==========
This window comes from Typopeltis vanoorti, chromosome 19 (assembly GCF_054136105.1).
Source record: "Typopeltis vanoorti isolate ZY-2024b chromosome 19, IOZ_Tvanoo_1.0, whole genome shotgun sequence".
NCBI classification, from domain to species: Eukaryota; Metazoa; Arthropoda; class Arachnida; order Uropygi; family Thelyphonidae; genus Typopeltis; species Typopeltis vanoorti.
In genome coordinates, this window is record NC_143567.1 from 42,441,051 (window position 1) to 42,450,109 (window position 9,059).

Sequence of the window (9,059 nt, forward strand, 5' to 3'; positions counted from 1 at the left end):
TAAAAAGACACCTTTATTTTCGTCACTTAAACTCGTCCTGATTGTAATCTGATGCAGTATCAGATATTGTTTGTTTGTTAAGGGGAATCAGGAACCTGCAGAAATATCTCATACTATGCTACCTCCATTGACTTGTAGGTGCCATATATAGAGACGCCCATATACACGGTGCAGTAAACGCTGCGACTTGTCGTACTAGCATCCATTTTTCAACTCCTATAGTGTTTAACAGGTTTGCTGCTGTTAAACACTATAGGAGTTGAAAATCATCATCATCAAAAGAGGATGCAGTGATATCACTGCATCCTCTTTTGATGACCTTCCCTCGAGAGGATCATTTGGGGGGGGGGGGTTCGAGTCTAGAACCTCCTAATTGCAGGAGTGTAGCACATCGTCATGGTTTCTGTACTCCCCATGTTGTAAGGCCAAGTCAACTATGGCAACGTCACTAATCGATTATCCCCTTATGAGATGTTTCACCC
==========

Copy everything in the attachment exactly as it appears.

This window comes from Typopeltis vanoorti, chromosome 19 (assembly GCF_054136105.1).
Source record: "Typopeltis vanoorti isolate ZY-2024b chromosome 19, IOZ_Tvanoo_1.0, whole genome shotgun sequence".
NCBI classification, from domain to species: Eukaryota; Metazoa; Arthropoda; class Arachnida; order Uropygi; family Thelyphonidae; genus Typopeltis; species Typopeltis vanoorti.
In genome coordinates, this window is record NC_143567.1 from 42,441,051 (window position 1) to 42,450,109 (window position 9,059).

Sequence of the window (9,059 nt, forward strand, 5' to 3'; positions counted from 1 at the left end):
TAAAAAGACACCTTTATTTTCGTCACTTAAACTCGTCCTGATTGTAATCTGATGCAGTATCAGATATTGTTTGTTTGTTAAGGGGAATCAGGAACCTGCAGAAATATCTCATACTATGCTACCTCCATTGACTTGTAGGTGCCATATATAGAGACGCCCATATACACGGTGCAGTAAACGCTGCGACTTGTCGTACTAGCATCCATTTTTCAACTCCTATAGTGTTTAACAGGTTTGCTGCTGTTAAACACTATAGGAGTTGAAAATCATCATCATCAAAAGAGGATGCAGTGATATCACTGCATCCTCTTTTGATGACCTTCCCTCGAGAGGATCATTTGGGGGGGGGGGGTTCGAGTCTAGAACCTCCTAATTGCAGGAGTGTAGCACATCGTCATGGTTTCTGTACTCCCCATGTTGTAAGGCCAAGTCAACTATGGCAACGTCACTAATCGATTATCCCCTTATGAGATGTTTCACCC